How to Define Your X-Factor & Stand Out From the Crowd
Why should you define your x-factor so your business stands out from the crowd?
Having a high level of competition in your chosen niche or industry is a strong sign there’s a demand for your service or product. Not having any competitors is a good indication you’re not in the right niche and your business may not last.
Why do lucrative niches have lots of competition? Because businesses go to where the cash is flowing. You want to position your business in these lucrative niches. But with lots of competition, you need to define your x-factor and stand out from the crowd.
How do you Stand Out from the Crowd?
Yes, building a strong online presence is essential for your business success but it’s not all about digital marketing and social media. No matter how many posts you do for social media or how many blogs you write for your website, if you don’t have an established X-factor for your business, you will not stand out.
Standing out from your competition is no easy feat. You need to know your competitor’s strengths and weaknesses. You need to know your customer’s wants, needs, fears and desires.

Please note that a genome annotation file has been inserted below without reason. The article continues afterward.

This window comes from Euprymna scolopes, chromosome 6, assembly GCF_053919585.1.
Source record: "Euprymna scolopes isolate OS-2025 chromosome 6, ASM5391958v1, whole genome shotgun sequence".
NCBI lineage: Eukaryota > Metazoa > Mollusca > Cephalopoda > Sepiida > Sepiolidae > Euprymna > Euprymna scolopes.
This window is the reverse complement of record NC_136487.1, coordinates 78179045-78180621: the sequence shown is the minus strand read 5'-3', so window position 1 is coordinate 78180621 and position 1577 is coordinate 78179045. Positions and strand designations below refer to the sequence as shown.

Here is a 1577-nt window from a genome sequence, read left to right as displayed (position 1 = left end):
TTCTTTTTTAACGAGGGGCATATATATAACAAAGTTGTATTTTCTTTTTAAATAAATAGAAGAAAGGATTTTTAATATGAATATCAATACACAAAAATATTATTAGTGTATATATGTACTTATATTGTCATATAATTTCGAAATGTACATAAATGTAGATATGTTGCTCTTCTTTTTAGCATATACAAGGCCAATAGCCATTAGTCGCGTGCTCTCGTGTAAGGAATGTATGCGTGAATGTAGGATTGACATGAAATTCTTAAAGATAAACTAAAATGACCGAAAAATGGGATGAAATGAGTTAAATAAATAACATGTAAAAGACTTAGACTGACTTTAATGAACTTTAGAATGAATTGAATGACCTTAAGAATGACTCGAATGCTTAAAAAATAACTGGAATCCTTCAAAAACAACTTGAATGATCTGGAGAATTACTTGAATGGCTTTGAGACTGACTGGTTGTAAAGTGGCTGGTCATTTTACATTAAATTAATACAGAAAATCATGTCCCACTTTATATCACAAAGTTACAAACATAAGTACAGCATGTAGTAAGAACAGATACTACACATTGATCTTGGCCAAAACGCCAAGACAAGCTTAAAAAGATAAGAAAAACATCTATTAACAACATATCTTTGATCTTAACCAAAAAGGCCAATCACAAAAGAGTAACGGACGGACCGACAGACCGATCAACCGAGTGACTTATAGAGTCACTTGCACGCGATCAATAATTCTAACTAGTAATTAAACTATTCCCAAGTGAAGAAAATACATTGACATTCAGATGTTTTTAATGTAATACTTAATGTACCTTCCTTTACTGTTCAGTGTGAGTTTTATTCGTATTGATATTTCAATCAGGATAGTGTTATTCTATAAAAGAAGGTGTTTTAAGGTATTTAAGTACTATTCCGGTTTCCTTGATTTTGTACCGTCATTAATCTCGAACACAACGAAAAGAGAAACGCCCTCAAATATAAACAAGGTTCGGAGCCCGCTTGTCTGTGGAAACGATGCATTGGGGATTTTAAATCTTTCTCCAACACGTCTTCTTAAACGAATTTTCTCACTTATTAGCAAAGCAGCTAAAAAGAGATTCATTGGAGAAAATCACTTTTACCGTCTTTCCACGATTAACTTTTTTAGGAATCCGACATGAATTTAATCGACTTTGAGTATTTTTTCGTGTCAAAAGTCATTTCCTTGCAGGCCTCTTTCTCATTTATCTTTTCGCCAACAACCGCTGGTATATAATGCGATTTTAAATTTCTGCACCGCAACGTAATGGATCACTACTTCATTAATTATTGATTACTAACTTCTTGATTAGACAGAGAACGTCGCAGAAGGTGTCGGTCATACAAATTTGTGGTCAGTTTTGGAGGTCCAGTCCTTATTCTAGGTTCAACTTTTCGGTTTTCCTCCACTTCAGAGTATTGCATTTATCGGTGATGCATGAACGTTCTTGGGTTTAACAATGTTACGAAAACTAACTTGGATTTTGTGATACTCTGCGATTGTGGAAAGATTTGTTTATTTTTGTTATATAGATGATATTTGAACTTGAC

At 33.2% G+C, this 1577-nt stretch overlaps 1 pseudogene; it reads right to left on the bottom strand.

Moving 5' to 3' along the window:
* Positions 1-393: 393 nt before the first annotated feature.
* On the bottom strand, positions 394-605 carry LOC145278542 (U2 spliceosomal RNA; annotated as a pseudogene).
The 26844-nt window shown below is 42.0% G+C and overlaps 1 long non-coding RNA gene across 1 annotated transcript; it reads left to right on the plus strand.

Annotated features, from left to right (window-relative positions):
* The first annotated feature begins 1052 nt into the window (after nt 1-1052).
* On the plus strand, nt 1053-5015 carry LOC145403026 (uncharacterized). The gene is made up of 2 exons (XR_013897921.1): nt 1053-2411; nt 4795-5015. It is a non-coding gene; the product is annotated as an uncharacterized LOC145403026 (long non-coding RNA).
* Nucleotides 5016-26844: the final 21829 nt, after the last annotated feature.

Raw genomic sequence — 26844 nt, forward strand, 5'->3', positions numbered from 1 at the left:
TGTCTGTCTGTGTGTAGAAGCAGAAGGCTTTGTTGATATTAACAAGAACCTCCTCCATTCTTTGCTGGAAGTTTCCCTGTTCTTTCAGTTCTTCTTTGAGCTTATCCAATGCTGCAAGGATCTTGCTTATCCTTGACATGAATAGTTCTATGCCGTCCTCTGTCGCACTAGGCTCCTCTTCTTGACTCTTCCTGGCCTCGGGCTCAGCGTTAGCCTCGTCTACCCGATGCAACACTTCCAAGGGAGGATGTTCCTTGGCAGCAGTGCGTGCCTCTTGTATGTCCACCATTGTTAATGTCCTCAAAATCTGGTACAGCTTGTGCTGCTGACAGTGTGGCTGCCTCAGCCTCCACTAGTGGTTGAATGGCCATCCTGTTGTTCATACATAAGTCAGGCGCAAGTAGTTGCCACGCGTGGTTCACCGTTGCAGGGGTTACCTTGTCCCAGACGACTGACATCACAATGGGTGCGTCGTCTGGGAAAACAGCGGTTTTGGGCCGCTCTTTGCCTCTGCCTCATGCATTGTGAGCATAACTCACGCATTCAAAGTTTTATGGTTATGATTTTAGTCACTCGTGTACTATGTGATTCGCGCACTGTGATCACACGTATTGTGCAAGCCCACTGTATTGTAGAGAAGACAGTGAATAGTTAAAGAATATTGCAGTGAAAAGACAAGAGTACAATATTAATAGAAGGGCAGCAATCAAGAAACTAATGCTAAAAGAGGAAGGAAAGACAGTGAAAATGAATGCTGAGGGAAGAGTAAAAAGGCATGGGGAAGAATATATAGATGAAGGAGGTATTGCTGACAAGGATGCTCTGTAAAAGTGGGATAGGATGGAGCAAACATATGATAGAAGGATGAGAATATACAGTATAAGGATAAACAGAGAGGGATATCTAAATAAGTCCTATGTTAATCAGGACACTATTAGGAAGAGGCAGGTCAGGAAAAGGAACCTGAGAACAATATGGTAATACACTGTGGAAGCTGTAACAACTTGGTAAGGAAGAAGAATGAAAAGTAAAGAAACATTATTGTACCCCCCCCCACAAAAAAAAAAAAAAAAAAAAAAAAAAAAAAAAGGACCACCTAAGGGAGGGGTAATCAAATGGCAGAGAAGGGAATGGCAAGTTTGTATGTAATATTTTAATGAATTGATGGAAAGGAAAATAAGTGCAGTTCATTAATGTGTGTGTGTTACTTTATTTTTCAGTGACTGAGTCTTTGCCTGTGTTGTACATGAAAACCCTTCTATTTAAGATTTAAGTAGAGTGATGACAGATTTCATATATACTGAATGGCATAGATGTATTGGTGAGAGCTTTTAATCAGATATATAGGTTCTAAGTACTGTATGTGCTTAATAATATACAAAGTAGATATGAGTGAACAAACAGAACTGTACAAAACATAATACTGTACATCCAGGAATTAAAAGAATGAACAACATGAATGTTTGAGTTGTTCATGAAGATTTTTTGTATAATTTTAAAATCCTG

To stand out from the crowd, you merely follow a simple 3 step process.
Step 1 – Define Your X-factor – What is your customer’s ideal shopping experience?
To begin this process, we need to answer the following question:
Who are my real clients?
Not everybody is your client.
This is one of the most common mistakes in business. Businesses trying to sell to people who are not their customers.
Trying to sell meat to a vegetarian is a waste of time. It does not matter how fancy your sales pitch, how excellent your product or how much time, energy or expense you put into selling it, if the person you are trying to sell to is not your real client, you are wasting your time. They will never buy.
Here’s a great quote I once read;
“Find a starving crowd and you will sell more hotdogs than any of your competitors, hands down!”
Once you identify your real customers, that is, the ones who are buying your products or services easily, you can then find out from them what their ideal shopping experience is.
And I hear you asking, “How do I do that?”.
Simple. Just Ask. You can do this by surveying previous clients by emailing your database or asking through online forums and groups
Step 2 – Define Your X-factor – What three things make your customers angry or frustrated?
Another way to ask and answer this question is:
“What are your competitors’ weaknesses?”
Because right now, customers are shopping at your competitors. If they are getting angry or frustrated somewhere in the process, it means your competitors are doing something wrong. Does this make sense?
These weak spots are causing your customers PAIN. We need to know exactly what these pain points are.
We also need to know what your competitors’ strengths are. Why? Because you never attack your competitors’ strengths. You rather focus on their weaknesses. The weaknesses are where the gaps lie.
Step 3 – Define Your X-factor – Plug the gaps & become “The Business” customers want to buy from.
From the above process, we have established: